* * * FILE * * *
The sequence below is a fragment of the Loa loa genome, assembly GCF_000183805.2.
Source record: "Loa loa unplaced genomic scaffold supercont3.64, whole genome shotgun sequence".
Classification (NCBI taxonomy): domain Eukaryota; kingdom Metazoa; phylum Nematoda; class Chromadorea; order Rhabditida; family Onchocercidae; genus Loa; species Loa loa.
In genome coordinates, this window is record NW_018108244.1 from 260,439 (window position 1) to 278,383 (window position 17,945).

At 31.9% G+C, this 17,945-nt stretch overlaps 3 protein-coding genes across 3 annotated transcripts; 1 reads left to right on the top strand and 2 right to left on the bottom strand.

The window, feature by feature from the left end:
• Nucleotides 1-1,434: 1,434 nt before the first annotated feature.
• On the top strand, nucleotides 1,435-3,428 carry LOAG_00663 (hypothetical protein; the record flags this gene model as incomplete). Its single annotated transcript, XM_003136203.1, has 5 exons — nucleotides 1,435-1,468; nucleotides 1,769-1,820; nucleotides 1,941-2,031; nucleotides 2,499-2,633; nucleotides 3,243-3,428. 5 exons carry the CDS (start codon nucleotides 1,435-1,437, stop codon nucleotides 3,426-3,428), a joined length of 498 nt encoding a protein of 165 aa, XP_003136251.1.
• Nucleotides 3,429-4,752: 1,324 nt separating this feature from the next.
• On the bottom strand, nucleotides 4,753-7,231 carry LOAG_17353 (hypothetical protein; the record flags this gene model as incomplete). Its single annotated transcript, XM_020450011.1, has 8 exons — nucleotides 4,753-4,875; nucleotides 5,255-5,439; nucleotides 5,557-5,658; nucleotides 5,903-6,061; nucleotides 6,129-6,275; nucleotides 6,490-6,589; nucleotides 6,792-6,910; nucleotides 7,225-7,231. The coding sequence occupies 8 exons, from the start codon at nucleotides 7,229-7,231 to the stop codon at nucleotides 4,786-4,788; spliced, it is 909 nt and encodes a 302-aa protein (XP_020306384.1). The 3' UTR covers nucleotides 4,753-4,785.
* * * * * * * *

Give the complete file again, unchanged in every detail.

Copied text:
The sequence below is a fragment of the Loa loa genome, assembly GCF_000183805.2.
Source record: "Loa loa unplaced genomic scaffold supercont3.64, whole genome shotgun sequence".
Classification (NCBI taxonomy): domain Eukaryota; kingdom Metazoa; phylum Nematoda; class Chromadorea; order Rhabditida; family Onchocercidae; genus Loa; species Loa loa.
In genome coordinates, this window is record NW_018108244.1 from 260,439 (window position 1) to 278,383 (window position 17,945).

At 31.9% G+C, this 17,945-nt stretch overlaps 3 protein-coding genes across 3 annotated transcripts; 1 reads left to right on the top strand and 2 right to left on the bottom strand.

The window, feature by feature from the left end:
• Nucleotides 1-1,434: 1,434 nt before the first annotated feature.
• On the top strand, nucleotides 1,435-3,428 carry LOAG_00663 (hypothetical protein; the record flags this gene model as incomplete). Its single annotated transcript, XM_003136203.1, has 5 exons — nucleotides 1,435-1,468; nucleotides 1,769-1,820; nucleotides 1,941-2,031; nucleotides 2,499-2,633; nucleotides 3,243-3,428. 5 exons carry the CDS (start codon nucleotides 1,435-1,437, stop codon nucleotides 3,426-3,428), a joined length of 498 nt encoding a protein of 165 aa, XP_003136251.1.
• Nucleotides 3,429-4,752: 1,324 nt separating this feature from the next.
• On the bottom strand, nucleotides 4,753-7,231 carry LOAG_17353 (hypothetical protein; the record flags this gene model as incomplete). Its single annotated transcript, XM_020450011.1, has 8 exons — nucleotides 4,753-4,875; nucleotides 5,255-5,439; nucleotides 5,557-5,658; nucleotides 5,903-6,061; nucleotides 6,129-6,275; nucleotides 6,490-6,589; nucleotides 6,792-6,910; nucleotides 7,225-7,231. The coding sequence occupies 8 exons, from the start codon at nucleotides 7,229-7,231 to the stop codon at nucleotides 4,786-4,788; spliced, it is 909 nt and encodes a 302-aa protein (XP_020306384.1). The 3' UTR covers nucleotides 4,753-4,785.